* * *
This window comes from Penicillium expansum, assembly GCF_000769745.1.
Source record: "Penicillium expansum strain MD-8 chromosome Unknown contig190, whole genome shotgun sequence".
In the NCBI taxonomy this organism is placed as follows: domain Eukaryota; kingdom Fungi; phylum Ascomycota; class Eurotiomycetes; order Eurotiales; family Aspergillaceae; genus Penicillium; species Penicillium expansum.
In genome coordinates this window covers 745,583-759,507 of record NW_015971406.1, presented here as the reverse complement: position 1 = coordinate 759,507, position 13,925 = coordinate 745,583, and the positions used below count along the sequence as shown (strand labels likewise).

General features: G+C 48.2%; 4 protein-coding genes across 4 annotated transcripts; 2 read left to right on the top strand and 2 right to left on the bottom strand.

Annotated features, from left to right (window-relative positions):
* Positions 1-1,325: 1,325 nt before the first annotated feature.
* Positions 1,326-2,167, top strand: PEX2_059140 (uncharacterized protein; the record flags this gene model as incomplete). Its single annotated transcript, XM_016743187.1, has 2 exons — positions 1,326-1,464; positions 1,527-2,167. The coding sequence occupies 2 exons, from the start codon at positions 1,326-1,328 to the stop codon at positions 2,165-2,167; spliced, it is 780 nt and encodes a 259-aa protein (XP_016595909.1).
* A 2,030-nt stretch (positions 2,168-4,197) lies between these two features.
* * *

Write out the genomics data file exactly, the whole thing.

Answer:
This window comes from Penicillium expansum, assembly GCF_000769745.1.
Source record: "Penicillium expansum strain MD-8 chromosome Unknown contig190, whole genome shotgun sequence".
In the NCBI taxonomy this organism is placed as follows: domain Eukaryota; kingdom Fungi; phylum Ascomycota; class Eurotiomycetes; order Eurotiales; family Aspergillaceae; genus Penicillium; species Penicillium expansum.
In genome coordinates this window covers 745,583-759,507 of record NW_015971406.1, presented here as the reverse complement: position 1 = coordinate 759,507, position 13,925 = coordinate 745,583, and the positions used below count along the sequence as shown (strand labels likewise).

General features: G+C 48.2%; 4 protein-coding genes across 4 annotated transcripts; 2 read left to right on the top strand and 2 right to left on the bottom strand.

Annotated features, from left to right (window-relative positions):
* Positions 1-1,325: 1,325 nt before the first annotated feature.
* Positions 1,326-2,167, top strand: PEX2_059140 (uncharacterized protein; the record flags this gene model as incomplete). Its single annotated transcript, XM_016743187.1, has 2 exons — positions 1,326-1,464; positions 1,527-2,167. The coding sequence occupies 2 exons, from the start codon at positions 1,326-1,328 to the stop codon at positions 2,165-2,167; spliced, it is 780 nt and encodes a 259-aa protein (XP_016595909.1).
* A 2,030-nt stretch (positions 2,168-4,197) lies between these two features.